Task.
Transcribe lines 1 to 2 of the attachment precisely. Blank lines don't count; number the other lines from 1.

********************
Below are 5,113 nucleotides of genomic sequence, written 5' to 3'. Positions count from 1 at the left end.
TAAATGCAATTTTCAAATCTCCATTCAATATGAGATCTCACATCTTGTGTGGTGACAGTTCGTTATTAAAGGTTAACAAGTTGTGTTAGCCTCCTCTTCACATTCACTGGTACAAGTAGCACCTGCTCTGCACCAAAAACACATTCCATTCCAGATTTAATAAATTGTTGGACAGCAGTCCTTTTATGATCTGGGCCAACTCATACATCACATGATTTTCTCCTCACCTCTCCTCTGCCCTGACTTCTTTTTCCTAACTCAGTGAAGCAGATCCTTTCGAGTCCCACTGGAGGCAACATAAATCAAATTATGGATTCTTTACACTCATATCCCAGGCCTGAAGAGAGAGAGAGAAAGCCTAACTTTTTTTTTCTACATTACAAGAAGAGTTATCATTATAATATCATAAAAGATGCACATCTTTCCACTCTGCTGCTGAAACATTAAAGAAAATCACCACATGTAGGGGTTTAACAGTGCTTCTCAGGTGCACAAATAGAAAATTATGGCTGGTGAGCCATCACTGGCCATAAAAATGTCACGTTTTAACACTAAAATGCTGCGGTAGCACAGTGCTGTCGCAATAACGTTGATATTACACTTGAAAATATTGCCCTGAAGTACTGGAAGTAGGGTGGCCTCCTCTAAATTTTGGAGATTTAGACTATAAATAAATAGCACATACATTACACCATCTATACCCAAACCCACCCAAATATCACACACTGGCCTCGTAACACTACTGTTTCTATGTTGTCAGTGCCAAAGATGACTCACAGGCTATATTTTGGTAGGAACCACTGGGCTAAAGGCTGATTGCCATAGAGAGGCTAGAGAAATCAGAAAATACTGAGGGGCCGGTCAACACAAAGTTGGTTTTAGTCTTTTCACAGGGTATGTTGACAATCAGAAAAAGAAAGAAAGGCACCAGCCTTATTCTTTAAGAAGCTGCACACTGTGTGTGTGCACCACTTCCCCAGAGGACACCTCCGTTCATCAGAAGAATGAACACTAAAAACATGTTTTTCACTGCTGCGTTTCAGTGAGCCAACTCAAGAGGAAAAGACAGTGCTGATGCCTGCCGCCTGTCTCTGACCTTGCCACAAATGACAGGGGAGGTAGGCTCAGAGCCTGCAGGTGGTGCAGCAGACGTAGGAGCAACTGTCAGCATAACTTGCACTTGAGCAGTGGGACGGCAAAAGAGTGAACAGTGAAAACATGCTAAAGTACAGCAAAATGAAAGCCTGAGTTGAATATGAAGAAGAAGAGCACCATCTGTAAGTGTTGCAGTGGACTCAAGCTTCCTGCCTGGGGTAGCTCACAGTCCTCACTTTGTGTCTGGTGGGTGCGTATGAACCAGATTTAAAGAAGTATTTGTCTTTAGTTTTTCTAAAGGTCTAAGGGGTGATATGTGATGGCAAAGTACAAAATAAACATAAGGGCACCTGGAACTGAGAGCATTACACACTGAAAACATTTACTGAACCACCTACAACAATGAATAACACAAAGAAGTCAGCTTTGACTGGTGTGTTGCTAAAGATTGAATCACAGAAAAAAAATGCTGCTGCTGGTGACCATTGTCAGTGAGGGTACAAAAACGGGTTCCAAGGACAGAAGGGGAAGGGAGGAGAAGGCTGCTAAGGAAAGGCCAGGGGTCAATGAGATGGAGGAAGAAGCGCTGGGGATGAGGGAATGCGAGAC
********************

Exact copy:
Below are 5,113 nucleotides of genomic sequence, written 5' to 3'. Positions count from 1 at the left end.
TAAATGCAATTTTCAAATCTCCATTCAATATGAGATCTCACATCTTGTGTGGTGACAGTTCGTTATTAAAGGTTAACAAGTTGTGTTAGCCTCCTCTTCACATTCACTGGTACAAGTAGCACCTGCTCTGCACCAAAAACACATTCCATTCCAGATTTAATAAATTGTTGGACAGCAGTCCTTTTATGATCTGGGCCAACTCATACATCACATGATTTTCTCCTCACCTCTCCTCTGCCCTGACTTCTTTTTCCTAACTCAGTGAAGCAGATCCTTTCGAGTCCCACTGGAGGCAACATAAATCAAATTATGGATTCTTTACACTCATATCCCAGGCCTGAAGAGAGAGAGAGAAAGCCTAACTTTTTTTTTCTACATTACAAGAAGAGTTATCATTATAATATCATAAAAGATGCACATCTTTCCACTCTGCTGCTGAAACATTAAAGAAAATCACCACATGTAGGGGTTTAACAGTGCTTCTCAGGTGCACAAATAGAAAATTATGGCTGGTGAGCCATCACTGGCCATAAAAATGTCACGTTTTAACACTAAAATGCTGCGGTAGCACAGTGCTGTCGCAATAACGTTGATATTACACTTGAAAATATTGCCCTGAAGTACTGGAAGTAGGGTGGCCTCCTCTAAATTTTGGAGATTTAGACTATAAATAAATAGCACATACATTACACCATCTATACCCAAACCCACCCAAATATCACACACTGGCCTCGTAACACTACTGTTTCTATGTTGTCAGTGCCAAAGATGACTCACAGGCTATATTTTGGTAGGAACCACTGGGCTAAAGGCTGATTGCCATAGAGAGGCTAGAGAAATCAGAAAATACTGAGGGGCCGGTCAACACAAAGTTGGTTTTAGTCTTTTCACAGGGTATGTTGACAATCAGAAAAAGAAAGAAAGGCACCAGCCTTATTCTTTAAGAAGCTGCACACTGTGTGTGTGCACCACTTCCCCAGAGGACACCTCCGTTCATCAGAAGAATGAACACTAAAAACATGTTTTTCACTGCTGCGTTTCAGTGAGCCAACTCAAGAGGAAAAGACAGTGCTGATGCCTGCCGCCTGTCTCTGACCTTGCCACAAATGACAGGGGAGGTAGGCTCAGAGCCTGCAGGTGGTGCAGCAGACGTAGGAGCAACTGTCAGCATAACTTGCACTTGAGCAGTGGGACGGCAAAAGAGTGAACAGTGAAAACATGCTAAAGTACAGCAAAATGAAAGCCTGAGTTGAATATGAAGAAGAAGAGCACCATCTGTAAGTGTTGCAGTGGACTCAAGCTTCCTGCCTGGGGTAGCTCACAGTCCTCACTTTGTGTCTGGTGGGTGCGTATGAACCAGATTTAAAGAAGTATTTGTCTTTAGTTTTTCTAAAGGTCTAAGGGGTGATATGTGATGGCAAAGTACAAAATAAACATAAGGGCACCTGGAACTGAGAGCATTACACACTGAAAACATTTACTGAACCACCTACAACAATGAATAACACAAAGAAGTCAGCTTTGACTGGTGTGTTGCTAAAGATTGAATCACAGAAAAAAAATGCTGCTGCTGGTGACCATTGTCAGTGAGGGTACAAAAACGGGTTCCAAGGACAGAAGGGGAAGGGAGGAGAAGGCTGCTAAGGAAAGGCCAGGGGTCAATGAGATGGAGGAAGAAGCGCTGGGGATGAGGGAATGCGAGAC